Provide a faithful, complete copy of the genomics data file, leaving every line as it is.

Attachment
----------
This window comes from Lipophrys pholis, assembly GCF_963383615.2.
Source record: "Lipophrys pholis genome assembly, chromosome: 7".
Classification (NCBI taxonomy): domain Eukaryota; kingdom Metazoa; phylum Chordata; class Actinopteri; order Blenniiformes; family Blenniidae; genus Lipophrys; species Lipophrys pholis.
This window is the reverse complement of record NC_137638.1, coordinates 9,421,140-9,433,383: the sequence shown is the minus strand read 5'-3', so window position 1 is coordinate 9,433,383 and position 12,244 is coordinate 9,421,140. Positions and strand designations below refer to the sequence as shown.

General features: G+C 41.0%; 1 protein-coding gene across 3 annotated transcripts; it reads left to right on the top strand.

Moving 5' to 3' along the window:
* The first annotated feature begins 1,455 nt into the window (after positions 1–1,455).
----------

This window comes from Lipophrys pholis, assembly GCF_963383615.2.
Source record: "Lipophrys pholis genome assembly, chromosome: 7".
Classification (NCBI taxonomy): domain Eukaryota; kingdom Metazoa; phylum Chordata; class Actinopteri; order Blenniiformes; family Blenniidae; genus Lipophrys; species Lipophrys pholis.
This window is the reverse complement of record NC_137638.1, coordinates 9,421,140-9,433,383: the sequence shown is the minus strand read 5'-3', so window position 1 is coordinate 9,433,383 and position 12,244 is coordinate 9,421,140. Positions and strand designations below refer to the sequence as shown.

General features: G+C 41.0%; 1 protein-coding gene across 3 annotated transcripts; it reads left to right on the top strand.

Moving 5' to 3' along the window:
* The first annotated feature begins 1,455 nt into the window (after positions 1–1,455).